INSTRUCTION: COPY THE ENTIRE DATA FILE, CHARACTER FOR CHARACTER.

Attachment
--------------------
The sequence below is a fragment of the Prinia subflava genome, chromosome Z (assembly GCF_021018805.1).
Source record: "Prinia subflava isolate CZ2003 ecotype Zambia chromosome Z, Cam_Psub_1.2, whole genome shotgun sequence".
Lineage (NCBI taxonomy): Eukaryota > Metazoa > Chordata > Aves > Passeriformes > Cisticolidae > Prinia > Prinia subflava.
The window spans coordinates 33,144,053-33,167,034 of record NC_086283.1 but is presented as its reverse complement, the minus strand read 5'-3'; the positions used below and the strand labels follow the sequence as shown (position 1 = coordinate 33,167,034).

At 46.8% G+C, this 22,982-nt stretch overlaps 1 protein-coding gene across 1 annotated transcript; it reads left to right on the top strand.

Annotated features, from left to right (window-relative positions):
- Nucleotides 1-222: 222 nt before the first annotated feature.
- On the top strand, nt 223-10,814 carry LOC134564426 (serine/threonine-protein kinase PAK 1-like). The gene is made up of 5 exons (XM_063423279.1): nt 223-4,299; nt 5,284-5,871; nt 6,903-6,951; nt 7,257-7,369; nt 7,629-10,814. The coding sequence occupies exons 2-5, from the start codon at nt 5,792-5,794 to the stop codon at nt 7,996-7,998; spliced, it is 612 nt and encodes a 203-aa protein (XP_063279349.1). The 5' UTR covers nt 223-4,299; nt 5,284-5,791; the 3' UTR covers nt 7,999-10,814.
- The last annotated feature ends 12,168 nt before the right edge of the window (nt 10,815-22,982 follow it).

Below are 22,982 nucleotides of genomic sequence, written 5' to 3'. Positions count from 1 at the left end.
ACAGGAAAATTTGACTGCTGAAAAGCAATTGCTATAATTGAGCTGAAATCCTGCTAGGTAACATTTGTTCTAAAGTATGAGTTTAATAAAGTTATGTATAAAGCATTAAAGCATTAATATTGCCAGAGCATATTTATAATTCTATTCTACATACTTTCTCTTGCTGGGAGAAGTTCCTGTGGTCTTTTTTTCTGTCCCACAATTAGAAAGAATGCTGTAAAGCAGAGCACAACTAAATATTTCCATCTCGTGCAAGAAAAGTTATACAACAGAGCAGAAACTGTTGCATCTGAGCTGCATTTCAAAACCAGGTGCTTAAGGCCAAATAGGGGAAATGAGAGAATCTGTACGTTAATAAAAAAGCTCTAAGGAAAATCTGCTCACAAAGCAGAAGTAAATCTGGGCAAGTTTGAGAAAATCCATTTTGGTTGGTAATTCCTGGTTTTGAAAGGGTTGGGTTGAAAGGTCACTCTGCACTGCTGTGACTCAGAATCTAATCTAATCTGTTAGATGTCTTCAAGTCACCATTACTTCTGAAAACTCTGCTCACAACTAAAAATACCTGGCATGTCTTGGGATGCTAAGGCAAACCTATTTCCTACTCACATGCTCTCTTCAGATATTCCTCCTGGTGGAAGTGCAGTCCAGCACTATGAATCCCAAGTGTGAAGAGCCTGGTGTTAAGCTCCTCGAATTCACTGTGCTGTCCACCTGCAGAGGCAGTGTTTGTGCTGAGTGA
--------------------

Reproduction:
The sequence below is a fragment of the Prinia subflava genome, chromosome Z (assembly GCF_021018805.1).
Source record: "Prinia subflava isolate CZ2003 ecotype Zambia chromosome Z, Cam_Psub_1.2, whole genome shotgun sequence".
Lineage (NCBI taxonomy): Eukaryota > Metazoa > Chordata > Aves > Passeriformes > Cisticolidae > Prinia > Prinia subflava.
The window spans coordinates 33,144,053-33,167,034 of record NC_086283.1 but is presented as its reverse complement, the minus strand read 5'-3'; the positions used below and the strand labels follow the sequence as shown (position 1 = coordinate 33,167,034).

At 46.8% G+C, this 22,982-nt stretch overlaps 1 protein-coding gene across 1 annotated transcript; it reads left to right on the top strand.

Annotated features, from left to right (window-relative positions):
- Nucleotides 1-222: 222 nt before the first annotated feature.
- On the top strand, nt 223-10,814 carry LOC134564426 (serine/threonine-protein kinase PAK 1-like). The gene is made up of 5 exons (XM_063423279.1): nt 223-4,299; nt 5,284-5,871; nt 6,903-6,951; nt 7,257-7,369; nt 7,629-10,814. The coding sequence occupies exons 2-5, from the start codon at nt 5,792-5,794 to the stop codon at nt 7,996-7,998; spliced, it is 612 nt and encodes a 203-aa protein (XP_063279349.1). The 5' UTR covers nt 223-4,299; nt 5,284-5,791; the 3' UTR covers nt 7,999-10,814.
- The last annotated feature ends 12,168 nt before the right edge of the window (nt 10,815-22,982 follow it).

Below are 22,982 nucleotides of genomic sequence, written 5' to 3'. Positions count from 1 at the left end.
ACAGGAAAATTTGACTGCTGAAAAGCAATTGCTATAATTGAGCTGAAATCCTGCTAGGTAACATTTGTTCTAAAGTATGAGTTTAATAAAGTTATGTATAAAGCATTAAAGCATTAATATTGCCAGAGCATATTTATAATTCTATTCTACATACTTTCTCTTGCTGGGAGAAGTTCCTGTGGTCTTTTTTTCTGTCCCACAATTAGAAAGAATGCTGTAAAGCAGAGCACAACTAAATATTTCCATCTCGTGCAAGAAAAGTTATACAACAGAGCAGAAACTGTTGCATCTGAGCTGCATTTCAAAACCAGGTGCTTAAGGCCAAATAGGGGAAATGAGAGAATCTGTACGTTAATAAAAAAGCTCTAAGGAAAATCTGCTCACAAAGCAGAAGTAAATCTGGGCAAGTTTGAGAAAATCCATTTTGGTTGGTAATTCCTGGTTTTGAAAGGGTTGGGTTGAAAGGTCACTCTGCACTGCTGTGACTCAGAATCTAATCTAATCTGTTAGATGTCTTCAAGTCACCATTACTTCTGAAAACTCTGCTCACAACTAAAAATACCTGGCATGTCTTGGGATGCTAAGGCAAACCTATTTCCTACTCACATGCTCTCTTCAGATATTCCTCCTGGTGGAAGTGCAGTCCAGCACTATGAATCCCAAGTGTGAAGAGCCTGGTGTTAAGCTCCTCGAATTCACTGTGCTGTCCACCTGCAGAGGCAGTGTTTGTGCTGAGTGA